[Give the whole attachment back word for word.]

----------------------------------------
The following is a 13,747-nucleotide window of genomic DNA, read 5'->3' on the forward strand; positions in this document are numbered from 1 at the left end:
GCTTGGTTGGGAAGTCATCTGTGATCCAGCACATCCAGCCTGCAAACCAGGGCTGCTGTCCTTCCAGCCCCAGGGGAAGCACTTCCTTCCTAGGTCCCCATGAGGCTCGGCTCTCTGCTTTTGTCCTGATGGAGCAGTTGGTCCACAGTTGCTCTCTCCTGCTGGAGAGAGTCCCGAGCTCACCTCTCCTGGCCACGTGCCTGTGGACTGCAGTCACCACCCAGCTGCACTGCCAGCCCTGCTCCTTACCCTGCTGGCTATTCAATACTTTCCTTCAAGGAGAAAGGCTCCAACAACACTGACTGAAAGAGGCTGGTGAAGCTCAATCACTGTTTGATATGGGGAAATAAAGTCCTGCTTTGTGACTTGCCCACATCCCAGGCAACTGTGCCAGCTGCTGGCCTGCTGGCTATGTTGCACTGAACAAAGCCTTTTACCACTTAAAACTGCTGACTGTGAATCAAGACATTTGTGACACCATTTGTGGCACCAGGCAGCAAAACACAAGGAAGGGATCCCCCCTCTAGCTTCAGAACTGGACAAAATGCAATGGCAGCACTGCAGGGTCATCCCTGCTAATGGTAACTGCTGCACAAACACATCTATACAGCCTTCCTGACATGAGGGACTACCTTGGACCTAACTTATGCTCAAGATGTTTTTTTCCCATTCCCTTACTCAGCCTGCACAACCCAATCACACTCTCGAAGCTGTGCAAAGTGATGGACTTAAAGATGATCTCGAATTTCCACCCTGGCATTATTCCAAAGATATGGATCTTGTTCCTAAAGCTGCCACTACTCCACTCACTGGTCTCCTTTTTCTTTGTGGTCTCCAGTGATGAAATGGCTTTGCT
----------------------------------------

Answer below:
The following is a 13,747-nucleotide window of genomic DNA, read 5'->3' on the forward strand; positions in this document are numbered from 1 at the left end:
GCTTGGTTGGGAAGTCATCTGTGATCCAGCACATCCAGCCTGCAAACCAGGGCTGCTGTCCTTCCAGCCCCAGGGGAAGCACTTCCTTCCTAGGTCCCCATGAGGCTCGGCTCTCTGCTTTTGTCCTGATGGAGCAGTTGGTCCACAGTTGCTCTCTCCTGCTGGAGAGAGTCCCGAGCTCACCTCTCCTGGCCACGTGCCTGTGGACTGCAGTCACCACCCAGCTGCACTGCCAGCCCTGCTCCTTACCCTGCTGGCTATTCAATACTTTCCTTCAAGGAGAAAGGCTCCAACAACACTGACTGAAAGAGGCTGGTGAAGCTCAATCACTGTTTGATATGGGGAAATAAAGTCCTGCTTTGTGACTTGCCCACATCCCAGGCAACTGTGCCAGCTGCTGGCCTGCTGGCTATGTTGCACTGAACAAAGCCTTTTACCACTTAAAACTGCTGACTGTGAATCAAGACATTTGTGACACCATTTGTGGCACCAGGCAGCAAAACACAAGGAAGGGATCCCCCCTCTAGCTTCAGAACTGGACAAAATGCAATGGCAGCACTGCAGGGTCATCCCTGCTAATGGTAACTGCTGCACAAACACATCTATACAGCCTTCCTGACATGAGGGACTACCTTGGACCTAACTTATGCTCAAGATGTTTTTTTCCCATTCCCTTACTCAGCCTGCACAACCCAATCACACTCTCGAAGCTGTGCAAAGTGATGGACTTAAAGATGATCTCGAATTTCCACCCTGGCATTATTCCAAAGATATGGATCTTGTTCCTAAAGCTGCCACTACTCCACTCACTGGTCTCCTTTTTCTTTGTGGTCTCCAGTGATGAAATGGCTTTGCT